BP and Caltech Research Nanorods for Solar Technology

BP and The California Institute of Technology (Caltech) have teamed up in a multi-million dollar research program that explores a more efficient way of producing solar cells that is based on an array of nanorods that could efficiently absorb light along the length of the rods by collecting the electricity generated by sunlight. It could alter the high cost of solar electricity by making it more competitive.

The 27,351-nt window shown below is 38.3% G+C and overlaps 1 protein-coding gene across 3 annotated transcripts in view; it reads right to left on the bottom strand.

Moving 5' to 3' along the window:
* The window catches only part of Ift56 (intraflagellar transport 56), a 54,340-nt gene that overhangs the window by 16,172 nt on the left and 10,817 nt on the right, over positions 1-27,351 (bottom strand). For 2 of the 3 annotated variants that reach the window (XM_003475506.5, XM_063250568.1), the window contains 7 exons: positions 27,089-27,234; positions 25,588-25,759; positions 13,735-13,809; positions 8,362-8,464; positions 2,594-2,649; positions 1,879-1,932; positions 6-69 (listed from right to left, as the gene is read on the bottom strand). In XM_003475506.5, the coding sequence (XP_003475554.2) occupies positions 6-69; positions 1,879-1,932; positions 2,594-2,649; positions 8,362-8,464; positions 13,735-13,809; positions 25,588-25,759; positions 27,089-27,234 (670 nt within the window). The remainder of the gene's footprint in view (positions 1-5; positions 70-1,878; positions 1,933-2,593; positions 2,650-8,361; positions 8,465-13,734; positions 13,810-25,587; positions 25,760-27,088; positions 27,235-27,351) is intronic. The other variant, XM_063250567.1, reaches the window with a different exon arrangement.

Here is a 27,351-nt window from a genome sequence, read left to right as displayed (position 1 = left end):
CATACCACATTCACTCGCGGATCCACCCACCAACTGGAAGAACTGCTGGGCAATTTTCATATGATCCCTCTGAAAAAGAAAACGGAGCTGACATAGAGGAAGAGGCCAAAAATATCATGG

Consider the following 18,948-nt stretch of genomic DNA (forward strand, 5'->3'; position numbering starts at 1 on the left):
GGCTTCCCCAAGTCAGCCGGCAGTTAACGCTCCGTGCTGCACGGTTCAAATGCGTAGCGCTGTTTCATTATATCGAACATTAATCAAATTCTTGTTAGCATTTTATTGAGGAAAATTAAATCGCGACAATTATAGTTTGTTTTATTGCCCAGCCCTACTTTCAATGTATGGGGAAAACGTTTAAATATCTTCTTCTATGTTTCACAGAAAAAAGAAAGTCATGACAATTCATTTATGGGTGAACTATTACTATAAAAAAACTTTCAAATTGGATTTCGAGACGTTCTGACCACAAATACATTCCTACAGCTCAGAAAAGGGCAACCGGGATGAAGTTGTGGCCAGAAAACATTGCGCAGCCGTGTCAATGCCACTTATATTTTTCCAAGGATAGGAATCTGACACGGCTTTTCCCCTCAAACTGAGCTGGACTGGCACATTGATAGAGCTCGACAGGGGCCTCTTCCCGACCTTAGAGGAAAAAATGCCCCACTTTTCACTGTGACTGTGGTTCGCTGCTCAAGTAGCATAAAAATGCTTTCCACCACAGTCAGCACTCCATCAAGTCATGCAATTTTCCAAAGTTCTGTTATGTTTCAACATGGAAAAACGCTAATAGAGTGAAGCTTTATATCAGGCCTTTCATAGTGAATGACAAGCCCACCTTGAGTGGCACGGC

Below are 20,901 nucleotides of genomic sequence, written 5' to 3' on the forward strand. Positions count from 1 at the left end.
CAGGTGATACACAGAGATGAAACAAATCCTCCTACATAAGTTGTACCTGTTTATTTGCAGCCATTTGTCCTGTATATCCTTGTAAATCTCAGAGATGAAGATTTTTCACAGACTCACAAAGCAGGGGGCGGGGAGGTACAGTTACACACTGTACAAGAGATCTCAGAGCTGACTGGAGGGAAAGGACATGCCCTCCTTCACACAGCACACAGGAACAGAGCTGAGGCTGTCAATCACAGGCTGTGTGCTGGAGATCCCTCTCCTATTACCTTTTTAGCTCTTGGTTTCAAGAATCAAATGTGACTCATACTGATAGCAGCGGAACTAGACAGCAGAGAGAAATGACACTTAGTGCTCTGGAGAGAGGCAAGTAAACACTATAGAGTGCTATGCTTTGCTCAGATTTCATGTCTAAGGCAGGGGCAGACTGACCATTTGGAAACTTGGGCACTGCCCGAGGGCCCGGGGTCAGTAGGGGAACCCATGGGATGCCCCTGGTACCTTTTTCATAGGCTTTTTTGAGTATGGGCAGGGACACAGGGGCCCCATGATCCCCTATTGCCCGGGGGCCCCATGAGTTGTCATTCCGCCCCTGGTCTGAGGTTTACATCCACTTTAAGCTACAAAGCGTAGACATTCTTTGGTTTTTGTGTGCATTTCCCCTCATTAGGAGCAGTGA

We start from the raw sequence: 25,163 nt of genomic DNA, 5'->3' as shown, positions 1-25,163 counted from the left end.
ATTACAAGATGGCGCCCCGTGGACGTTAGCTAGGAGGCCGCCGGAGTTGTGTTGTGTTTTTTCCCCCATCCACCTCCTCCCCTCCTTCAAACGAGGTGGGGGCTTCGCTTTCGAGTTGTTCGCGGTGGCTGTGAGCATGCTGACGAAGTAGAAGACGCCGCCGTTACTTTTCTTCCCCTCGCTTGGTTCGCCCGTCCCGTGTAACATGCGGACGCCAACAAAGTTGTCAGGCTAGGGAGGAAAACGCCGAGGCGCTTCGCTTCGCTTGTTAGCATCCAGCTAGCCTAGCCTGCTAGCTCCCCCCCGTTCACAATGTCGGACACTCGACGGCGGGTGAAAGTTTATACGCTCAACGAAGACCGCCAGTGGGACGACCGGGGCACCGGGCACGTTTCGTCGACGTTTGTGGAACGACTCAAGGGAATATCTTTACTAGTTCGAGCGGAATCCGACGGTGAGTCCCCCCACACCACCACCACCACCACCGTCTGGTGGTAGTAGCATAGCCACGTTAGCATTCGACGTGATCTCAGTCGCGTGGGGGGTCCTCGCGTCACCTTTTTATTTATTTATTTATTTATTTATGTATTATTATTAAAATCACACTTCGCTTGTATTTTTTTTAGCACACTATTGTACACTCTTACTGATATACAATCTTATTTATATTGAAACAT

In the initial five-year period of the program, which was announced at the Photovoltaics Summit 2006 in San Diego, BP and Caltech will investigate a concept based on growing silicon by creating arrays of nanorods rather than casting ingots and cutting wafers, which is the current conventional way of producing solar cells. The nanorods are small cylinders of silicon that can be 100 times smaller than a human hair and would be tightly packed in an array like bristles in a brush. Two prominent scientists at Caltech, Dr. Nate Lewis and Dr. Harry Atwater will direct the Caltech solar nanorod program. Dr. Lewis is the George L. Argyros Professor of Chemistry and is an expert in the areas of surface chemistry and photochemistry. Dr. Atwater is the Howard Hughes Professor and Professor of Applied Physics and Materials Science and is an expert in electronic and optoelectronic materials and devices. In addition, eight postdoctoral researchers and graduate students will work on the program. Lewis’ group will investigate uses of nanotechnology to create designer solar cell materials, from nanorods to nanowires, in order to change the conventional paradigm for solar cell materials. Atwater’s group will investigate approaches to create silicon-based single junction and compound semiconductor multijunction nanorod solar cells, using vapor deposition synthesis methods that are scaleable to very large areas. According to Dr. Atwater, “Using nanorods as the active elements opens up very new approaches to design and low-cost fabrication of high performance solar cells.”
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